Though Tennessee death records have been collected at the county-level since at least 1908, you can only get the last 50 years of documents through the state Vital Records department. Older death records are held at the Tennessee State Library and Archives where you can access them free of charge.
When accessing the more recent Tennessee death records from the state, you have the choice of getting a proper certified copy or just a "verification". The true death certificate is restricted and will only be issued to members of the immediate family, but the verification can be ordered by anyone. A verification of death is just a hand-written list of facts found on the death record and it cannot be used in any sort of legal manner.
Forms for both are available online, just make sure to get the proper one for either the certified copy (http://health.state.tn.us/vr/PH1663EN.pdf) or the verification (http://health.state.tn.us/vr/ph-3055.pdf). They both will need basic information about the deceased (name, date and place of death, etc.) but the verification form has a second page that you need to leave blank. That is where an Vital Records employee will fill out the information to return to you.
With the deceased's information, you also need to include your own contact information as well as a copy of your own photo ID. You can also choose whether or not you want the cause of death to be included.
Along with the form, you have to enclose a check or money order to cover the search fees. It costs $7 USD for a Tennessee death record, and a check or money order should be issued to Tennessee Vital Records. Refunds are not issued if the record you want can't be found.
Once you have all the requirements together, the whole thing can either be mailed to the office or you can visit in person. Mailed applications will take at least 4 weeks for processing (sometimes 2 months) but in-person requests are usually issued while you wait. The address is Tennessee Vital Records, Central Services Building, 1st Floor, 421 5th Avenue N, Nashville TN, 37243 USA. Its the same for counter service or mail-ins.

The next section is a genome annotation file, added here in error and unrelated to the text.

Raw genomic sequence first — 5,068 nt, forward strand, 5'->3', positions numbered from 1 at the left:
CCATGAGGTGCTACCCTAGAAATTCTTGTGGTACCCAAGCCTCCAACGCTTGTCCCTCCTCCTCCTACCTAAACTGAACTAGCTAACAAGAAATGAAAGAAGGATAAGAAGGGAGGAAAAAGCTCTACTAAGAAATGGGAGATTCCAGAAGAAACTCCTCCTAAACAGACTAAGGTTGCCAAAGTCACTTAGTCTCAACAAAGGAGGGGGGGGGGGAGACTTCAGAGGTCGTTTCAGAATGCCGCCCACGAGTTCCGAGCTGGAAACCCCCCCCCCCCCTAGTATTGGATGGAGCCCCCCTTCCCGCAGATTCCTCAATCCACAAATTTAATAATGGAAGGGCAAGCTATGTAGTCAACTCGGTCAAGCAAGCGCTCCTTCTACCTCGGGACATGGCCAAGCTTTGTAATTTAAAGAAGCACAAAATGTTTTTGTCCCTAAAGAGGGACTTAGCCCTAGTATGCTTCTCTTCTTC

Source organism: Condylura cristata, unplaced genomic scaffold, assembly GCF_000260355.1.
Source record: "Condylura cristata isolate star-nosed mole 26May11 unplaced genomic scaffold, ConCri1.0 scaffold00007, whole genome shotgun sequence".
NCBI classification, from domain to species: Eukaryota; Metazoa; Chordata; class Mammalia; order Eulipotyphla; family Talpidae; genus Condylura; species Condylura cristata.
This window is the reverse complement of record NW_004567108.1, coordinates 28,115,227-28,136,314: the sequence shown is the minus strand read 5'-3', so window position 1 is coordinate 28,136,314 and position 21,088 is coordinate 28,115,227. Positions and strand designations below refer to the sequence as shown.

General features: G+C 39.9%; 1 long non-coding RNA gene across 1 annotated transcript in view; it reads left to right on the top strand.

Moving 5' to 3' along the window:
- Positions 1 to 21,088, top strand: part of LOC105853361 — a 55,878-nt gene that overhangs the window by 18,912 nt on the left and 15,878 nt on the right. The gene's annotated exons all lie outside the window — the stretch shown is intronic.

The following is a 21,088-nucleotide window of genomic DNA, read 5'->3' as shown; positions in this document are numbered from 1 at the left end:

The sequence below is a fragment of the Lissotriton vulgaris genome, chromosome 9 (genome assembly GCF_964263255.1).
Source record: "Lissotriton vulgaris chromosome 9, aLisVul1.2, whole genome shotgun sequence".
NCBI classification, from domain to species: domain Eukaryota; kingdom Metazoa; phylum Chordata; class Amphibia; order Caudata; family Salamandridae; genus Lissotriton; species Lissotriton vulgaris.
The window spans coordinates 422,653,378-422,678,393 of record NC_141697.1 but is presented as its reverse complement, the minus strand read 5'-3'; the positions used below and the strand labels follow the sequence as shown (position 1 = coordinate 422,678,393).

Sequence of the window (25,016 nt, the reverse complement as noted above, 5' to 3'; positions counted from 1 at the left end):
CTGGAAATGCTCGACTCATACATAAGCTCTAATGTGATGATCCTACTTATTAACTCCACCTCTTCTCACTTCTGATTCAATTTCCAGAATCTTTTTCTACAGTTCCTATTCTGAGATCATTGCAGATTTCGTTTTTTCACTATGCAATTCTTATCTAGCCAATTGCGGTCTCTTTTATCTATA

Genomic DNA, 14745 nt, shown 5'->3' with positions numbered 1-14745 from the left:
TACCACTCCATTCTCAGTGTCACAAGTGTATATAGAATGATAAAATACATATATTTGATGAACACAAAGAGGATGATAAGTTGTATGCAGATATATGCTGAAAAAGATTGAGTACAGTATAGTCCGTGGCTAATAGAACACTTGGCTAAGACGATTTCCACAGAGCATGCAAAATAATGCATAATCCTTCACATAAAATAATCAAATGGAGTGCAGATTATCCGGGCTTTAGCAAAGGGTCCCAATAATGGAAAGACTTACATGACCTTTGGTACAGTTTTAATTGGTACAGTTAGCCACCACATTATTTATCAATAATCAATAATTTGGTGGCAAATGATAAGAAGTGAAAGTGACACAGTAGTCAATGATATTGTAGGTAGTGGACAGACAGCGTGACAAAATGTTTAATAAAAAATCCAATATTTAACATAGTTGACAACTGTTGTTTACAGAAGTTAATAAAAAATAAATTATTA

If you are looking for older records, you will need to get in touch with the Tennessee State Archives (http://www.tennessee.gov/tsla/history/vital/vital.htm). Some of their Tennessee death record indexes can be searched from their website, and they also have a list of which areas have material from before 1908. Chattanooga goes back to 1872, Knoxville to 1881 and Memphis has some material that goes back to 1848 as a few examples.
The archive itself is at 403 7th Avenue North in Nashville but they also do mail-order document searches if you are not in Nashville. Visit their ordering page (http://www.tennessee.gov/tsla/history/mailstat.htm) for all the details on how to do so. There is a $20 fee for each record and the proper forms for ordering are on this page as well.
To request Tennessee death certificates by mail, follow the steps below:
Download and complete a Tennessee Death Certificate application form.
You must include a legible copy of your government-issued photo ID. Sign the copy.
The application, identification, and a check or money order covering the $7 fee can be mailed to the Vital Records Office listed below.
If you have further questions regarding accessing Tennessee death records, then you can contact:
Tennessee Department of Health
Tennessee Vital Records
Central Services Building
421 5th Avenue North
Nashville, Tennessee 37243
Obtaining Copies of Tennessee Death Record
Tennessee death records from the last 50 years are available through the Tennessee Department of Health. The cause of death will not be included on your copy unless specifically requested by an authorized person.
Ordering Methods Available
If you would like to request Tennessee death records, then there are three different ways that you place this request. If you are willing to pay the fees for expedited service, then you can order the record online. Otherwise, you can order Tennessee death records in person or by mailing in an application.
Limited Access To Certified Records
Tennessee death records are considered to be private records for 50 years after the person's death. When requesting Tennessee death records, the cause of death is usually not included. If you need this information, then you must be an immediate family member or legal representative to make the request.